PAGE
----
How Much House Can I Afford?

Marshall Rathmell |

Here’s a news flash: it’s NOT what the bank tells you from a calculation!

When considering you for a mortgage loan, the bank calculates your debt-to-income ratio and arrives at a payment they think you can make, but there’s a problem: the bank doesn’t know your other spending habits and obligations. They don’t know how many kids you have, whether they go to private schools, or what kind of car you drive. They don’t even care if you save for retirement. They just care about whether you can make their payment.

With that in mind, here are three common pitfalls to avoid when deciding how much you’re going to spend on a house:

• People often make plans to cut back on spending in one area and apply the savings to the house payment, but this is almost always a mistake for two reasons: A) unless you and your spouse are Mr. and Mrs. Discipline, you’re not going to cut back, and B) you won’t be able to cut back because your new house is going to be more expensive to maintain.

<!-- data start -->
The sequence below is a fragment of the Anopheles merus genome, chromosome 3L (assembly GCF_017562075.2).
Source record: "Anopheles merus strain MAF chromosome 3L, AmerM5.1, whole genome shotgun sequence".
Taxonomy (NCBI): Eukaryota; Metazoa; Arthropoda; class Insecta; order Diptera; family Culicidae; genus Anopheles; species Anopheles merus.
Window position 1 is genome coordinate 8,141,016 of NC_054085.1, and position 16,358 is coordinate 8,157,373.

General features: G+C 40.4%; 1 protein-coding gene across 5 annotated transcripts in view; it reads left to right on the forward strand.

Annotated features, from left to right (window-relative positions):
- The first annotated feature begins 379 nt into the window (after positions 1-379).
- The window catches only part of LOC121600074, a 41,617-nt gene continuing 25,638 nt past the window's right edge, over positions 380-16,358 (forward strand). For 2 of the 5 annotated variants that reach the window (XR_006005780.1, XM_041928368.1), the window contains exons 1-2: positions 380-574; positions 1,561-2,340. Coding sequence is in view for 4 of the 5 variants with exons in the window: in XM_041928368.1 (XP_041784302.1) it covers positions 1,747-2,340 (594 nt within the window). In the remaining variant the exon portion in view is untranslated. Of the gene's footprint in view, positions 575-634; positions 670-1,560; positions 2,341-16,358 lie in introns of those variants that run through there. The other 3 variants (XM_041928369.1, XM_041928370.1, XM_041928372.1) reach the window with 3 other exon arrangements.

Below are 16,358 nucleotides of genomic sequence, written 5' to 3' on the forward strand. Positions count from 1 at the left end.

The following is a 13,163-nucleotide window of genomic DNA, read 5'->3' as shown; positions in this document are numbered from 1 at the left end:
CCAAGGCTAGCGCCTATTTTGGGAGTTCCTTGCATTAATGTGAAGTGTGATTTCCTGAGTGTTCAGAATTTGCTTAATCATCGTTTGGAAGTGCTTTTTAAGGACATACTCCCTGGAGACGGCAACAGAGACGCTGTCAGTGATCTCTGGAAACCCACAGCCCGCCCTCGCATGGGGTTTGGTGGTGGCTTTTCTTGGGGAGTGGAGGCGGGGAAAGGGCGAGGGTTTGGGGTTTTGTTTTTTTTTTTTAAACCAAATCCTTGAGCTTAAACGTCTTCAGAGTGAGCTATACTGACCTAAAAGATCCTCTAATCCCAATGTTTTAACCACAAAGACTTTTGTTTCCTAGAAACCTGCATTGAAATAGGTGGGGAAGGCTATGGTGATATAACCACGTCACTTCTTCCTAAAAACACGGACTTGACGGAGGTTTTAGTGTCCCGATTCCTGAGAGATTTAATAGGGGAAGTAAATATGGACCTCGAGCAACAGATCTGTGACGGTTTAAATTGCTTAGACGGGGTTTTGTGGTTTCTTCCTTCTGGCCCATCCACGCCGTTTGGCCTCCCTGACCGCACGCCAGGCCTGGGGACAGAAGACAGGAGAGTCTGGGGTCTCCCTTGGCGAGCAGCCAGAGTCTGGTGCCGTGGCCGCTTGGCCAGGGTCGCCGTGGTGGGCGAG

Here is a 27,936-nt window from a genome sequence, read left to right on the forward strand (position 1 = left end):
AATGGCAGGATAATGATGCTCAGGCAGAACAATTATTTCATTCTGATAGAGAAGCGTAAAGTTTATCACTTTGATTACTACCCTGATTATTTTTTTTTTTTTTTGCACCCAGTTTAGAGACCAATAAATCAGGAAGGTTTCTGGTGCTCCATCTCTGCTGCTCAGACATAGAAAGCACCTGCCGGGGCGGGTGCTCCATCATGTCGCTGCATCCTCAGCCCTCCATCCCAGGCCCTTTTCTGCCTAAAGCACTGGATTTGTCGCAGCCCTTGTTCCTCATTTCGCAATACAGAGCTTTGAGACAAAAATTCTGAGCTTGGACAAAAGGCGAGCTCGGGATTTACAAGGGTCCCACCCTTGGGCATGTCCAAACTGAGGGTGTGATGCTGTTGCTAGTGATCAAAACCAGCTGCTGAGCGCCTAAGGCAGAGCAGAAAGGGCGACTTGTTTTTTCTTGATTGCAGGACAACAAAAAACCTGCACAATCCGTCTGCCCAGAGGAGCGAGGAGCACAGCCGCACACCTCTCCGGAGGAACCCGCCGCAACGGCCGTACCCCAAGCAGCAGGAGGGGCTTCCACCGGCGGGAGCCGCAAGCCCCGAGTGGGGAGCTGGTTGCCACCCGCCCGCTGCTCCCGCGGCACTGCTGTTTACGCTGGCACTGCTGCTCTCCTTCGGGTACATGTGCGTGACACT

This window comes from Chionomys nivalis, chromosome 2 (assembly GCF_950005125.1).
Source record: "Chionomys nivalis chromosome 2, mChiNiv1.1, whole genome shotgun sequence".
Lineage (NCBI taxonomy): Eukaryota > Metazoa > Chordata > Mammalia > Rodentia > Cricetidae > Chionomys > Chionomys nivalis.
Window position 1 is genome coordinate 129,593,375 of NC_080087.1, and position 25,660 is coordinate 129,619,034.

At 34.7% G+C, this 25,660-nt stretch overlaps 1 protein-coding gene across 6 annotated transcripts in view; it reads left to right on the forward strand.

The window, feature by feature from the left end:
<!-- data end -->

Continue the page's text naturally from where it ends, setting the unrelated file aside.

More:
• You must allow for increased maintenance costs. If you are moving to a nicer/larger house, your insurance premiums will be higher on your new home. If the yard at your new house is bigger and you hire people to your do lawn care for you, that’s going to cost more. Your property taxes are going to go up, too, and if you are moving to another municipality, the local taxes could be considerably higher.

• Be wary of over-extending yourself on your down payment. Remember to leave enough money to pay for the move and for the new furniture you’ll need. And for the spouse that manages the families finances don’t make the mistake of failing to account for everyone’s needs and tastes. You may think you can live without some things that will save money, but what you may view as unnecessary may be non-negotiable for your spouse. Be honest with yourself when you consider what things your family can do without.

Assuming all things are equal, the bottom line is this: how much additional savings are you able to put away every month beyond what you need to save? That’s how much extra you can afford to spend on a house.

-Jay McGowan-